Warning: Don't Make These 5 Mistakes in Lightroom

Warning: Don’t Make These 5 Mistakes in Lightroom


If you are new to working in Lightroom your first few weeks will be a steep learning curve.

Here are my top 5 mistakes to be aware of and avoid when you’re starting out. I hope they’ll save you wasting time, getting frustrated and generally tearing your hair out.


1. Think – Navigate on the left – Keyword on the right.

Ok, so this isn’t exactly true but basically, in the Library module, your navigation options are on the left and bottom of the screen and the Keywording options are on the right.

The typical mistake you’ll make is to open the Keywording or Keyword List areas of the panel on the right and click on a checkbox for a keyword or click one of the keyword sets thinking that somehow this will select and display images with those keywords – Not so! Instead you just added those keywords to the selected image or images.


You can filter by keyword using the Keyword list in the panel on the right and you do so by clicking the small arrow to the right of the keyword – that switches to display all the images with this keyword.

2. Don’t move your photos – except in Lightroom.

This is a biggie. Once you bring images into Lightroom, Lightroom tracks where they are on disk. If you delete or, worse still, move the images from one folder to another one, the links inside Lightroom will be broken. If you rename your folders then the links to them and to the images in them will be broken too. In a very short time you can wreak havoc on your Lightroom catalog – this is the voice of experience speaking here! In short, once your photos are in Lightroom, manage them in Lightroom.


If you break the links to your photos, Lightroom will still display the previews and it will tell you the “The file named xxx is offline or missing”. If you moved the image, right click it and choose Find in Explorer and you can then click Locate and browse to locate the folder you moved it to.


When you locate the missing image, click it to select it and also enable the “Find nearby missing photos” checkbox as chances are if this image has been moved other photos in the same area of the catalog will have moved too and Lightroom will now locate and update their details in the catalog too.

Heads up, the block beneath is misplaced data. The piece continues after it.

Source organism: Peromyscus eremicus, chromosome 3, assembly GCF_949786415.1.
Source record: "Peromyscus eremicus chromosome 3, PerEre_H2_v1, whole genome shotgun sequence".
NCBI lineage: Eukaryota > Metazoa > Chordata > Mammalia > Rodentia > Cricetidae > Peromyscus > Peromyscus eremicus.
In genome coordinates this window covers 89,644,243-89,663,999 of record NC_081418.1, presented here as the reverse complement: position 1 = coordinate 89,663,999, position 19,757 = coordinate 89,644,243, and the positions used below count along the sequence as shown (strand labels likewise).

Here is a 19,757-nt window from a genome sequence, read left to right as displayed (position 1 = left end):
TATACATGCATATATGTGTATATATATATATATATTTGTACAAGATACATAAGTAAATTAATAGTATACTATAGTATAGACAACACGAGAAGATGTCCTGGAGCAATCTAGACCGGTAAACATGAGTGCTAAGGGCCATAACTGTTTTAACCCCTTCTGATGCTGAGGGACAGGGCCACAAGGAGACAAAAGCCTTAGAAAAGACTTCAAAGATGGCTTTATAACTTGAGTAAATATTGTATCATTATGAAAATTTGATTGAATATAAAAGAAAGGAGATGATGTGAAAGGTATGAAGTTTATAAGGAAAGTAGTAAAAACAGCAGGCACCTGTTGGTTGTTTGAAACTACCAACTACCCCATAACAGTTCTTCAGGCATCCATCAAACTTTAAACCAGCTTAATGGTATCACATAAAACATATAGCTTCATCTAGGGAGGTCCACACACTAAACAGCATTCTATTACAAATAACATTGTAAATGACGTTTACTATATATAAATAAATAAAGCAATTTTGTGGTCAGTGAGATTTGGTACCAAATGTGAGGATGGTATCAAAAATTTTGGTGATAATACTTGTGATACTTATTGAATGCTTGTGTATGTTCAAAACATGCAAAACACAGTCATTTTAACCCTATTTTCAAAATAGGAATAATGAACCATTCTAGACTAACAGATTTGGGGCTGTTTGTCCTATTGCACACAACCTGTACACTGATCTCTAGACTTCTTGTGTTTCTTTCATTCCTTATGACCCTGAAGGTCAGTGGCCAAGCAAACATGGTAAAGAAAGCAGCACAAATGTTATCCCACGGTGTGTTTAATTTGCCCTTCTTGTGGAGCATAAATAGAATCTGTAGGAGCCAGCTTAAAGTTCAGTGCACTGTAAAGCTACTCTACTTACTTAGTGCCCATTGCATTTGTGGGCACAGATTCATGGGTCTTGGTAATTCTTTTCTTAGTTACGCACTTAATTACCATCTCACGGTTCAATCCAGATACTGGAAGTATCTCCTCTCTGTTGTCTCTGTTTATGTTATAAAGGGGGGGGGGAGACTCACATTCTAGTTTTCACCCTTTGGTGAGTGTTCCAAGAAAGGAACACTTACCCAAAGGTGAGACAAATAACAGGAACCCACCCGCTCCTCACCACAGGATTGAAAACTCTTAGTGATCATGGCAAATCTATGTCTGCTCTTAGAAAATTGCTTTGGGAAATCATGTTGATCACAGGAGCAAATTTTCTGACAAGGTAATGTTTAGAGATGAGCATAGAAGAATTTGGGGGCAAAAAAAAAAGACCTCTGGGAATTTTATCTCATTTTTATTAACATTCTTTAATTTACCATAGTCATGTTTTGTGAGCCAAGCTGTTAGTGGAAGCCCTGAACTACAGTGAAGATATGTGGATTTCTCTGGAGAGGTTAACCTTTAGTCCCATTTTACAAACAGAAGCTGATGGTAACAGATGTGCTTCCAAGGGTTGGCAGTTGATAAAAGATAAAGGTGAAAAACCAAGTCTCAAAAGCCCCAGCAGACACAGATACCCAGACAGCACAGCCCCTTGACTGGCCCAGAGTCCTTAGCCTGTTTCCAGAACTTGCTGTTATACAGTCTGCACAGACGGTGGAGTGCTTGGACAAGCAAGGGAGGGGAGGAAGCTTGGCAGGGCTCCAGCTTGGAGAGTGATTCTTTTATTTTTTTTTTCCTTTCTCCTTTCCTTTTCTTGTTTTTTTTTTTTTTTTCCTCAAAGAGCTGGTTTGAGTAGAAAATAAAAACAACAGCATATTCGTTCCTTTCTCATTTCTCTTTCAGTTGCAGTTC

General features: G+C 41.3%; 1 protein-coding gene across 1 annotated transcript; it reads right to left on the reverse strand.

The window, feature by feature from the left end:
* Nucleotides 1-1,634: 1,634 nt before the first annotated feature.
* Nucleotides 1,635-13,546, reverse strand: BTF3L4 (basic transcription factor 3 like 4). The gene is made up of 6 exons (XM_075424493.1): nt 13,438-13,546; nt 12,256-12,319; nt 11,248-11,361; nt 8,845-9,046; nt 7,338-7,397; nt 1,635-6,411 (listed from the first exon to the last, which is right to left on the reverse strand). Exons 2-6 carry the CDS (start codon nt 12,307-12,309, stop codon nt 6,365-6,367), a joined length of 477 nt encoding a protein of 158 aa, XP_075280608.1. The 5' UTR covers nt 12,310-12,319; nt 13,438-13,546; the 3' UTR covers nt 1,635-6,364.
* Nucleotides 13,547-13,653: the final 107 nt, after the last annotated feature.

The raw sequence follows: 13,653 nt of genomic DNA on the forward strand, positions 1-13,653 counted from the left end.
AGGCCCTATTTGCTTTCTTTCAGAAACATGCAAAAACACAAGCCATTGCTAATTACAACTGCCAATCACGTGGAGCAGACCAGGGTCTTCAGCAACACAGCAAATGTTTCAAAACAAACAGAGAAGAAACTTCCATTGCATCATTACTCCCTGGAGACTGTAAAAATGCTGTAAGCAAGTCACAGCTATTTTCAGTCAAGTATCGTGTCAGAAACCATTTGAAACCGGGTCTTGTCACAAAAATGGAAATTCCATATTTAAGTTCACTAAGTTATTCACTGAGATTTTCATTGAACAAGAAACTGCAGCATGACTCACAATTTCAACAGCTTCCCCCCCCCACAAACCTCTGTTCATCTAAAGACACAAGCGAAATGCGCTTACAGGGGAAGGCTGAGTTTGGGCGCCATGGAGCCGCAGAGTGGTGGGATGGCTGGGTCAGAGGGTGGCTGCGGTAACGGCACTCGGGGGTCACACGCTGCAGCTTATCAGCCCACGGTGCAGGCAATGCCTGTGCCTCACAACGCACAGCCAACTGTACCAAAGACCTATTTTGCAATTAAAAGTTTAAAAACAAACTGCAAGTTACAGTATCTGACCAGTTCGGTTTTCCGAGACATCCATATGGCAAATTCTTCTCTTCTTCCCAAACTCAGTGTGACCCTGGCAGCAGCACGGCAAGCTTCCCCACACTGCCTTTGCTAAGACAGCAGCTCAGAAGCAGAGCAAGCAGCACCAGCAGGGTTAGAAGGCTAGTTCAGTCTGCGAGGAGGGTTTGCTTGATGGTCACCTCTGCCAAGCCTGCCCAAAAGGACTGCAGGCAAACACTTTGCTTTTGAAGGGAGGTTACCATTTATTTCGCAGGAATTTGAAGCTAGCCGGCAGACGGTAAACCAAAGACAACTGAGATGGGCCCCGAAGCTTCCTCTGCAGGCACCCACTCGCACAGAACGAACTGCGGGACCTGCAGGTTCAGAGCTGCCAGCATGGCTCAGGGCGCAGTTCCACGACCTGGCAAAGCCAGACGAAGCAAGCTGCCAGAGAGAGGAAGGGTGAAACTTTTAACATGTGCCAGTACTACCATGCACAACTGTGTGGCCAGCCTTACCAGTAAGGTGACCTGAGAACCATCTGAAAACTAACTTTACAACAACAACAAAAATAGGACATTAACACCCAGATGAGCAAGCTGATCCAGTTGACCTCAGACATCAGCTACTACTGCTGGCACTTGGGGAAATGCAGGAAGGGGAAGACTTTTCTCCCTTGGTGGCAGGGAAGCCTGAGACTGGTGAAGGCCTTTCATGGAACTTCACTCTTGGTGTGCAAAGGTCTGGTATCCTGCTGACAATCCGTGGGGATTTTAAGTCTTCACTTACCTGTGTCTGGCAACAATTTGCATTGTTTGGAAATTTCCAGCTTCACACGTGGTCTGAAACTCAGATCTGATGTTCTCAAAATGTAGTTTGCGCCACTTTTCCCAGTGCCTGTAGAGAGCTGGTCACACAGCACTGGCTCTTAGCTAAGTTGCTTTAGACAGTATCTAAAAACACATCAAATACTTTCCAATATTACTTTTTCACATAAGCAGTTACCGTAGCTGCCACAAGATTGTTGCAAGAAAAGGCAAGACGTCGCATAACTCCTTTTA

3. Don’t by pass a valuable organizing opportunity


When you import images into Lightroom they’re immediately added to a new category called Previous Import. They stay there until you import more images. Having all your newly imported images in a single collection lets you do things with them such as adding keywords, sorting them, moving them into new folders and even preprocessing them as a group and without having to search for them.

However, you’ll need to do some fancy footwork if you want to bring in more than one set of images into Lightroom and to manage them all at once using this temporary catalog. One such situation would be where you capture two or more cards of related images at a time such as a wedding or other event, or photo walk.

In this situation, you can avoid losing the benefits of the Previous Import catalog by dumping all the images from multiple cards into a single folder on your disk outside Lightroom and then import the folder of images into Lightroom. Now all the imported images will appear in the Previous Import catalog and you can organize and pre-process them as a group. They stay in this category even if you close Lightroom and reopen it and only disappear when you import another set of images.

4. Don’t make work for yourself


When you capture a number of images in a single location or with a particular light you can batch process them in Lightroom and save yourself hours of work. To do this, choose one representative image from the group and use either the Quick Develop tools in the Library module or switch to the Developer module and make your initial fixes there. Fixes that you might apply to a sequence of images include White Balance, Exposure, Recovery, Fill Light and Blacks. Remember you don’t have to get it 100% right, just better than it was.

When you’re done, right click this image and choose Develop Settings > Copy Settings and select the settings that you have just made to the image and that you want to copy and click the Copy button. Now select the other images in the sequence, right click and choose Develop Settings > Paste Settings to paste these changes onto all the selected images. These changes give you a starting point for your work in Lightroom.

5. Don’t risk losing your sidecars

If you’re working in Camera RAW (not DNG) any changes you make to an image in Lightroom are stored in the sidecar XMP file for the image – because it is not possible to write data into a proprietary Camera RAW file. So, when you send a RAW image to someone else they can’t see your edits unless they have the sidecar XMP file that goes with it. Long term you need to make sure your RAW files and their XMP files always stay together.

Because of this, many users prefer either to capture in the non proprietary DNG format rather than Camera RAW if their cameras offer this as an option or to convert to DNG as the RAW image files are imported into Lightroom. Converting to DNG rather than working in Camera RAW ensures that changes can be stored in the DNG file making it easier to manage your images now and in the future.